Thursday's news of "The Jordan Challenge" coming to NBA 2K11 certainly felt like a trip down memory lane - of video games, as well as His Airness' career.
In the days when Michael Jordan was the premier athlete in the NBA, if not the world, sports video games were on the whole not fully licensed, and usually titled after a single superstar. And it wasn't just Joe Montana Football or Ken Griffey Jr. Baseball. Mario Lemieux, David Robinson, Riddick Bowe and Greg Norman all had games named for them.
With NBA 2K11's "Jordan Challenge" - recreating 10 of his greatest games ever - and NHL Slapshot's "Peewee-to-Pro" career mode starring Wayne Gretzky, two major upcoming sports titles have reached back into the 1990s to give more than just the cover of a game to a player. They've given a huge chunk of its code to a single performer of that era, and betting that it will mean big sales.
It is a step back in time that, along with that era's great - and lesser - players showing up in NBA Jam, has the feelings of being a trend. That's somewhat ironic, considering Tiger Woods has been the face of simulation-quality golf, on any platform, for more than a decade, and only now the game is having as bad of a year in sales as he is both personally and professionally.
The response for "The Jordan Challenge" was uncommonly positive. I'm accustomed to seeing sports posts, regardless of the subject matter, littered with complaints, often bemoaning a lack of innovation. Yet I've never seen so many people vowing day-one buys for an alternative game mode. Jordan, who hasn't played in seven years, clearly strikes a chord with gamers.
"The relevancy of Michael Jordan, even in the eyes of 13-year-olds, is still as a champion and a superstar out there on the court today," 2K Sports' Jason Argent told me last month.
It's absolutely true, and it's probably why this will stop with both Jordan and Gretzky in their respective titles. In other sports, there simply are no retired or even active players that command fans' imagination, or are as widely accepted as their sport's greatest player ever.
The closest analogue, in terms of statistical performance anyway, would be baseball's Barry Bonds - but the freight on him is laughably overwhelming. Aside from the steroid controversy, Bonds has not appeared under his own name in a video game since withdrawing from the MLBPA licensing agreement - the only one to do so - in 2003. The cost of getting him into a game would be enormous, and considering how reviled he is by many baseball fans, eminently not worth it. And the next baseball player whose career might justify such a video game memorial? Roger Clemens, perhaps even more tainted and unlikeable than Bonds.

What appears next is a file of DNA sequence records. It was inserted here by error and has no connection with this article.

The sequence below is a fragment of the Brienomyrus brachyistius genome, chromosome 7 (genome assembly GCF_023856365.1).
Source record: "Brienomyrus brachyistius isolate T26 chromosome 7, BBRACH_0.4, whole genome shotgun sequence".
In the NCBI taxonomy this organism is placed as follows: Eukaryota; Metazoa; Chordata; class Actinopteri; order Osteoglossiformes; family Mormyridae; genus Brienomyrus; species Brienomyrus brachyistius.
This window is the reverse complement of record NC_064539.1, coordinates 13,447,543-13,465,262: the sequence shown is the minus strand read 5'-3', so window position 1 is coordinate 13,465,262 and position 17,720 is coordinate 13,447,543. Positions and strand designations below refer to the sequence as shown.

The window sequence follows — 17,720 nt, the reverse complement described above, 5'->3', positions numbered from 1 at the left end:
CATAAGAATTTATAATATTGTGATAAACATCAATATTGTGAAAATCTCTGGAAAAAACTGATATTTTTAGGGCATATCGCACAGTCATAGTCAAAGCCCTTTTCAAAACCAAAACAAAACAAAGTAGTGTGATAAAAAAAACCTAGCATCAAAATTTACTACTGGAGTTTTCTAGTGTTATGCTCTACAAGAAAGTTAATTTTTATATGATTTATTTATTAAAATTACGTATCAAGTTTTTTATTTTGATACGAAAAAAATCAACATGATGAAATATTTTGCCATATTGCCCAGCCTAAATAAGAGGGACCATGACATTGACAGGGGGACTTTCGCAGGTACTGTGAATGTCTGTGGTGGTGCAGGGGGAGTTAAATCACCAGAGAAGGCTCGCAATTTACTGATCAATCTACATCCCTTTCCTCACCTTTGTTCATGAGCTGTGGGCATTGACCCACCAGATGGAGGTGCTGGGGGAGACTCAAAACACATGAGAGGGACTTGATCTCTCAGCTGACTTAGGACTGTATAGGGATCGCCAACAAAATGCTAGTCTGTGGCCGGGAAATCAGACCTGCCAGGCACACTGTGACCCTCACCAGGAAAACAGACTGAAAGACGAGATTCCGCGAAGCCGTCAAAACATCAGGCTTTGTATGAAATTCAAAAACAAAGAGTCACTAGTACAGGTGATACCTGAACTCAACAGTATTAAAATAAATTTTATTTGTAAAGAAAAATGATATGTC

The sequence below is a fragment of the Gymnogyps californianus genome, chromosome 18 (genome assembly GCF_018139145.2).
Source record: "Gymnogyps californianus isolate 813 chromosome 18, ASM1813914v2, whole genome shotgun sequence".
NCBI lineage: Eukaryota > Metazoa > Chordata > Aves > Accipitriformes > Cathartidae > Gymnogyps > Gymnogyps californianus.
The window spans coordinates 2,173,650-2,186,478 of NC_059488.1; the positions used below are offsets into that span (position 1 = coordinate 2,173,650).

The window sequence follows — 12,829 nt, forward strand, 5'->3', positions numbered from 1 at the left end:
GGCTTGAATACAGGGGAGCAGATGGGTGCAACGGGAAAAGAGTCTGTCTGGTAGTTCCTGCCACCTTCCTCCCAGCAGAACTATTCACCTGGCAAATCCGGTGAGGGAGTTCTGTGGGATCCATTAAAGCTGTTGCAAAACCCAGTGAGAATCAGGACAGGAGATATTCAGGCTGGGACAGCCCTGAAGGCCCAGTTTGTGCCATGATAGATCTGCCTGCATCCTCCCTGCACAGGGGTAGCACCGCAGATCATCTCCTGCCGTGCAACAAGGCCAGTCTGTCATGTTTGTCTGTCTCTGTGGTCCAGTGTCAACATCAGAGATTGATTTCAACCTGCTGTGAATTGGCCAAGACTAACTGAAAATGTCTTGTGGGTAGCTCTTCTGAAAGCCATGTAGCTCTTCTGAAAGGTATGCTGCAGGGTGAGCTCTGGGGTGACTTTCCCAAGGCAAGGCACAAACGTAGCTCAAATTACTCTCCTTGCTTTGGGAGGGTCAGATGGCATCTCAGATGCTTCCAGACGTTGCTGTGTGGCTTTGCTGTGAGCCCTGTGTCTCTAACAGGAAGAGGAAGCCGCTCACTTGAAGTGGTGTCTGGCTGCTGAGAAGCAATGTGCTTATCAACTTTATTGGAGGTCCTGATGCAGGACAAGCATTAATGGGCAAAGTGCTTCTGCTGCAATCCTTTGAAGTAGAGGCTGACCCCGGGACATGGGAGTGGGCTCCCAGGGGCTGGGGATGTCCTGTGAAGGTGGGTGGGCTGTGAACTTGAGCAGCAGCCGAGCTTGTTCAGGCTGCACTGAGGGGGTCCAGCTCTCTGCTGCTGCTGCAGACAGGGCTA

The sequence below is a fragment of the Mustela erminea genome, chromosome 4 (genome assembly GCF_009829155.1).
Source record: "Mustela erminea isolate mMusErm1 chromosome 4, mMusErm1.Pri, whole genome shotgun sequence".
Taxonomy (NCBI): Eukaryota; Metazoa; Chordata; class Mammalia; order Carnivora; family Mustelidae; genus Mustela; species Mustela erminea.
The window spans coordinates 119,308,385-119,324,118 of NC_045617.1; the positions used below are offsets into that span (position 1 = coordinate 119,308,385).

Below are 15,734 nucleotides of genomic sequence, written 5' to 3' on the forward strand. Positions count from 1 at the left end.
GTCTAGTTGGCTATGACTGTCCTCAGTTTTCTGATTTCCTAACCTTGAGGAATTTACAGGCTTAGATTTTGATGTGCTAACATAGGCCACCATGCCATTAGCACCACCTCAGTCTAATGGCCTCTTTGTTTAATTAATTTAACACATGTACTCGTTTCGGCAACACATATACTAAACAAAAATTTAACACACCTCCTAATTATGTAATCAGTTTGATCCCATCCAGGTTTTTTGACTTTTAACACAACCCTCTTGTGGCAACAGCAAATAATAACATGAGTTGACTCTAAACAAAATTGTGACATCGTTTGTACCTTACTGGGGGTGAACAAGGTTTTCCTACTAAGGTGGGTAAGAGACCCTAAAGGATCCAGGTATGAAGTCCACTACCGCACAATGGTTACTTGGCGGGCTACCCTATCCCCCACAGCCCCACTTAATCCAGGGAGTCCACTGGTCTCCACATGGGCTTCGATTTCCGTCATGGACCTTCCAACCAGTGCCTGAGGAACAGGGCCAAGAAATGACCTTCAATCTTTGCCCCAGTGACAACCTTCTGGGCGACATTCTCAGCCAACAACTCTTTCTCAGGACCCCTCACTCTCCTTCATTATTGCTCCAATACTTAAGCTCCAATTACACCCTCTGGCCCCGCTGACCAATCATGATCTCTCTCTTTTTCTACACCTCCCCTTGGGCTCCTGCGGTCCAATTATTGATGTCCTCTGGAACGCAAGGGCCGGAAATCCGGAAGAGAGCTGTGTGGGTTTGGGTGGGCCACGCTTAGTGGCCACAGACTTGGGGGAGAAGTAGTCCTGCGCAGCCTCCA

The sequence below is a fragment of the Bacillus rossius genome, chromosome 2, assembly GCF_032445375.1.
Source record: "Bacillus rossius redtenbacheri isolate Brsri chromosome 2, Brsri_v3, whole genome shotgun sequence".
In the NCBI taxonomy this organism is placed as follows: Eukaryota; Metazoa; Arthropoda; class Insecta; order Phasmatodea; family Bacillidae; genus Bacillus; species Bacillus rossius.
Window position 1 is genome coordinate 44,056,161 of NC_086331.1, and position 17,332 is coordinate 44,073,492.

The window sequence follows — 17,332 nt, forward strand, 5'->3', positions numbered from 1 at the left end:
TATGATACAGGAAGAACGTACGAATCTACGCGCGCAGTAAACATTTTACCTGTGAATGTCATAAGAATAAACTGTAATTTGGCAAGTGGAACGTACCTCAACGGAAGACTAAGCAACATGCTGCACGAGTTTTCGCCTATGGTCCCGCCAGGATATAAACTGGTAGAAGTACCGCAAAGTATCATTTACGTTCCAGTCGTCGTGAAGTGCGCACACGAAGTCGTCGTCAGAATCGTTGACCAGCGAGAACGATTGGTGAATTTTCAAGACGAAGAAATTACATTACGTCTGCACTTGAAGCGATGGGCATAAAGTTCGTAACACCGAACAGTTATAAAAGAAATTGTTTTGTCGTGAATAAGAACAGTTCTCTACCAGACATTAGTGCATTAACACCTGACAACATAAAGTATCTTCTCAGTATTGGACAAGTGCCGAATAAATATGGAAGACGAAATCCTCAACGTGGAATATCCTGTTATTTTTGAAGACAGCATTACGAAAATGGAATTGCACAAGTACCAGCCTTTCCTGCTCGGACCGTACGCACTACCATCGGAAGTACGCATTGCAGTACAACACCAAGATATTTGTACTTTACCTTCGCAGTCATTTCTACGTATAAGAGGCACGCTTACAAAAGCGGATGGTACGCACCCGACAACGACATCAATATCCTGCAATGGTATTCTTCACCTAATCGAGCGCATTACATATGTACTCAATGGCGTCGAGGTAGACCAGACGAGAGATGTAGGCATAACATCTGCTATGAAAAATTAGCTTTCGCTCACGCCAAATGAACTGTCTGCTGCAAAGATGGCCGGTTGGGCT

In football, Madden and FIFA have proven quite capable of selling a ton without giving a specific legend a game mode. All-Pro Football 2K8 put the NFL's greatest receiver on the same cover as one of the greatest quarterbacks and running backs of all time and still is largely forgotten. And the style of play isn't as given to the kind of role-playing-game achievement in "The Jordan Challenge" or the career progression of "Peewee-to-Pro."
Furthermore, 2K Sports went to a tremendous effort to license the likenesses of all the players - most now retired - who faced Jordan in these games. A legal dispute over the appearance of old-time players on classic teams led to that feature being discontinued in Madden (and, for additional different reasons, in NCAA Football).
The question then is how 2K Sports and EA Sports can, if they plan to at all, continue this kind of special appearance mode in NBA 2K12 and Slapshot, if any sequel is coming there. This is more of a concern for NBA 2K. Right now, Jordan's appearance on the cover and in the game is likely to deliver a huge sales spike. Though 2K has never been afraid to do something big because of an argumentative obligation to top it later, one wonders how next year's Jordan-less game would do in comparison, and if the Jordan Challenge feature carries over there's the implication it should be updated.
Probably the last thing 2K would want is a situation where NBA 2K11 cannibalizes NBA 2K12 because it has a feature the new game doesn't. Some have also pointed out that maybe 2K Sports is being shrewd, and in spotting a potential lockout with the players' union contract set to expire, created a mode that doesn't depend on the current events or players of the league. That's perhaps giving them too much credit, but it could be a nice side effect.
I have no proof of this, simply speculation - and a notable no comment from Argent as to plans - but I think 2K will extend "The Jordan Challenge" with DLC. And if they have permission to use the likenesses of Dominique Wilkins, Karl Malone, Larry Bird, Patrick Ewing, Clyde Drexler and others, then why not create role-playing challenges specific to their great career moments, too? I'm not saying put Reggie Miller on the cover of NBA 2K12, but his epic showdowns with the Knicks would absolutely create enthusiasm among lifelong NBA fans.
That's what might be someday. For this year at least, we can kick back, controller in hand, and revel in what was, and party like its nineteen-ninety ... five. Or two.
Stick Jockey is Kotaku's column on sports video games. It appears Saturdays at 2 p.m. U.S. Mountain time.